Friday, 15 April 2011

A moveable feast

Easter is, to quote Ernest Hemingway, a moveable feast. 24th April is apparently the second to last date on which Easter can possibly fall. In case you were wondering, the earliest possible date for Easter is 22nd March.

All this shifting around can cause confusion and create challenges for schools – some children will have finished their “Easter” holiday before the religious festival has actually happened this year. In order to avoid being caught out, supermarkets take the sensible precaution of stocking Easter eggs and hot cross buns from January onwards.

While we have another week to wait for the onslaught of chocolate and general pigging out which characterises Easter, people in Thailand are already in the throes of celebrating Songkran, or their new year festival. Instead of happening in the dead of winter, the Thai festival falls in the hottest month of the year in that country, when temperatures can reach 40ºC or more. Understandably, they choose to mark the festival by indulging in large scale water fights, with hoses, buckets and water pistols all entering the fray. The celebrations last for 3 days, with time being stretched to fit: 13th April is the last day of the old year, 14th a transition day between the old and new and 15th April is the first day of the new year - now why didn't we think of that?

If you fancy indulging in a Thai banquet to get into the Songkran spirit, you will doubtless be wondering what drinks to serve with it – aren't you? Well we are.

Tsinga is of course the authentic Thai beer that is perfect with your pad thai. However, you might find the fizz and the highish alcohol a little unwelcome if you plan on trying things from the spicier end of the spectrum. A green curry has a tricky combination of sweet, sour and hot flavours – but try a cloudy wheat beer and you might find that its fruity, sour edge stands up well.

Wine lovers have to think carefully when matching wines to strongly-flavoured, spicy foods. Heather D was once challenged to come up with wines to accompany a Thai buffet and the undoubted star was an unfashionable but delicious German riesling. Bassermann-Jordan Riesling 2008/9, £9.99 from Waitrose, has just the right balance of apricot-y sweetness and citrus acidity to cope with both green and red curries with aplomb.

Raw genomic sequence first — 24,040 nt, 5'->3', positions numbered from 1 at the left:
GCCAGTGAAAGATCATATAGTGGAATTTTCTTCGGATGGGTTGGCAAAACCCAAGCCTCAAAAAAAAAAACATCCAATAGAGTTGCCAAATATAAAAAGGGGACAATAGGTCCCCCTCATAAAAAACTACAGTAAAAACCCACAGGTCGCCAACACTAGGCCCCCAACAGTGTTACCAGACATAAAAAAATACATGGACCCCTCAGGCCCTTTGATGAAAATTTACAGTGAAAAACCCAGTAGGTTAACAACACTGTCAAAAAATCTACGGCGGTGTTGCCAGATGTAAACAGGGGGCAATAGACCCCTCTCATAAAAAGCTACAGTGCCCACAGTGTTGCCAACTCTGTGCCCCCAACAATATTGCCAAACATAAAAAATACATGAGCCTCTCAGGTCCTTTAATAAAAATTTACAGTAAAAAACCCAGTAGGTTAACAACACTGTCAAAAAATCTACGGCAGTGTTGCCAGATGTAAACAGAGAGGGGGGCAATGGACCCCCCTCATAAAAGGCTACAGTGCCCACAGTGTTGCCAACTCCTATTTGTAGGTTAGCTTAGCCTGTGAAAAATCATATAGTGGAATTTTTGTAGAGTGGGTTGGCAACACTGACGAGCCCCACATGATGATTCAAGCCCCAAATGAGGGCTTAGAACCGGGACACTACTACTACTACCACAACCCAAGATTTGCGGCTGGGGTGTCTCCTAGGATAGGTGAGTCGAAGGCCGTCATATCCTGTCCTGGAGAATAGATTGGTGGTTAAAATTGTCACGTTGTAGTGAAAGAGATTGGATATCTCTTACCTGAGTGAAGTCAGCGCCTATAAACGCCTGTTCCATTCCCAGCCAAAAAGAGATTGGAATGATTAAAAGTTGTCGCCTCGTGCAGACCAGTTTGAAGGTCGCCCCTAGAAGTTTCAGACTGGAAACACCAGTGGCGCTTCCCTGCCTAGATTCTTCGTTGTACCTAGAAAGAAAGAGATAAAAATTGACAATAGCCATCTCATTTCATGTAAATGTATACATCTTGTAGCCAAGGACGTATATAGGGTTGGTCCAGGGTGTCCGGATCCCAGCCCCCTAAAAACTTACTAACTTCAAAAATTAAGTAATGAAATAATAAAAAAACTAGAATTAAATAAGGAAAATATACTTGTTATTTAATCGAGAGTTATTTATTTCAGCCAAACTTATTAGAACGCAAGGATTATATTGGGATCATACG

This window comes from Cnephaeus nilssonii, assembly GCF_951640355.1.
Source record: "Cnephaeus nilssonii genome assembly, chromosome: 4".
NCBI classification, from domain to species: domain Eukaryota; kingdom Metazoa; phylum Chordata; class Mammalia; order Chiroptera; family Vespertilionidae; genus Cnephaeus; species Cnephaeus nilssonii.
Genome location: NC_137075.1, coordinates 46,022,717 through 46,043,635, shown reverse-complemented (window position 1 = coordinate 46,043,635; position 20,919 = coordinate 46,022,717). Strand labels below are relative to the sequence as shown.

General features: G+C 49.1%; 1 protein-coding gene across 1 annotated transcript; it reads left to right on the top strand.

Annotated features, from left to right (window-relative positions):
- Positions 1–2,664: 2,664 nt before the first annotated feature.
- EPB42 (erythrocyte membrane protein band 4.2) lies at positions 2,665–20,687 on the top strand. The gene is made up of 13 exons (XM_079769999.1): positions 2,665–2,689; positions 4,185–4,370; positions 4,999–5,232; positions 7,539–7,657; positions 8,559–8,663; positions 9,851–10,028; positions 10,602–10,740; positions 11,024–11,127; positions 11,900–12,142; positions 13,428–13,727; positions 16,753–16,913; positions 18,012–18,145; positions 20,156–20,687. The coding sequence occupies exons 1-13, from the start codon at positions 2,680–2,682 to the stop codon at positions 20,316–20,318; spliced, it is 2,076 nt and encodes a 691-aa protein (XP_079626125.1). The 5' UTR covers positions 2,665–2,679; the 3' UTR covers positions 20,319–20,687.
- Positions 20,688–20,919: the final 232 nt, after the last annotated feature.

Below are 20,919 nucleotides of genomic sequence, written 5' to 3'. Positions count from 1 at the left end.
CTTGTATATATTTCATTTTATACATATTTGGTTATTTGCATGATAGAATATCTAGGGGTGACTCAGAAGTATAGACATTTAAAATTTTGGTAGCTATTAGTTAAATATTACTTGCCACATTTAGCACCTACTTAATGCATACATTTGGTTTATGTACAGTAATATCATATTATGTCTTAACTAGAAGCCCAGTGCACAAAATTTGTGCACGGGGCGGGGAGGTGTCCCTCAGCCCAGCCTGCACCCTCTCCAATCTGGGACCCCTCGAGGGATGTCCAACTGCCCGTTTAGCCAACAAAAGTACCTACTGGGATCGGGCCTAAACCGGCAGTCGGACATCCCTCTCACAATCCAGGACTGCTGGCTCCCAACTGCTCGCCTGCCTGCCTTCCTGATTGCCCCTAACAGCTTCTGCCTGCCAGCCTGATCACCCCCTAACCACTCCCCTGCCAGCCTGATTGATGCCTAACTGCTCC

You could also try Tim Adams Pinot Gris 2009, from the Clare Valley in Australia (£11 from It's a pretty pale mink colour and has plenty of really juicy greengage-y fruit, coupled with crisp acidity that makes light work of cleansing the palate. Probably a better choice away from the hottest curries, but fine with Thai flavours.

What doesn't work? With your best interests at heart, Heather D managed to find a “good” bad match – a bone dry rosé. The sweetness in the food made the wine taste unbearably dry and stripped out all the fruit from the wine – more of a mouthwash than a palate cleanser. You should also avoid tannin (which rules out most, if not all, red wines) as this will fight with the chilli and spices.

Now all you need is a water pistol.

Back to Blighty and the impending Easter celebrations. For some of us, this is the most welcome feast of the year, coming as it does after the self-imposed privations of Lent. We must confess that we are not much given to depriving ourselves of anything for Lent, but enjoy participating in the excesses of Easter nevertheless.

Lamb is the traditional meat for Easter and it is happily a very wine-friendly meat. With Easter so late this year, it's just possible that the first spring lamb may be available – if your purse can stretch to it. These lambs are essentially reared indoors and fed only on their mother's milk prior to slaughter (let's face facts), producing tender, light pink meat with a delicate (some would say bland) flavour.

Such delicate flavours shouldn't be subjected to anything too overwhelming. If the weather is kind, then a chilled rosé could be fun. Try Château de Sours 2009/10 (2010 if you can find it), £.9.99 or buy 2 for £7.99 each at Majestic. This is the rosé that spawned a thousand (or lots of them, anyway) imitators, leading the way with its ravishing light ruby colour, lashings of plummy fruit, while remaining bone-dry and food friendly.

We prefer to save the spring lamb for later in the season, when the price isn't so eyewatering and the meat has perhaps a little more bite, but also more flavour.

Hogget, or year-old lamb, will have much more flavour at this time of year. Roast lamb with Jersey Royals and green beans is a meal to makes the mouth water. Having saved some money on the lamb, you could splash out on a fancy wine to go with it: Sonoma-Cutrer Russian River Valley Pinot Noir 2007 (£21.99 at Waitrose, Ocado and – but down £5 at Ocado until 26 April). Pinot noir is a great friend to lighter red meats and is lovely with lamb. Russian River Valley, in Sonoma County, north of San Francisco, has long had a reputation for fine pinots, largely thanks to the coastal fogs which act like natural air conditioning, keeping the temperatures low. Enticing perfume of lilies, roses and a hint of cinnamon, lead onto a lush palate of raspberry and cherry fruit with a lick of vanilla oak. A suitably hedonistic wine for a time of feasting.

Chocolate – there's no way to escape it at this time of year. If you're looking for the secrets to matching wine and chocolate, then have a look at our previous column, now available on Your Liquid Assets blog:

Whatever you are celebrating, have fun and enjoy. Next time – toasting Wills and Kate or, any excuse for a party.

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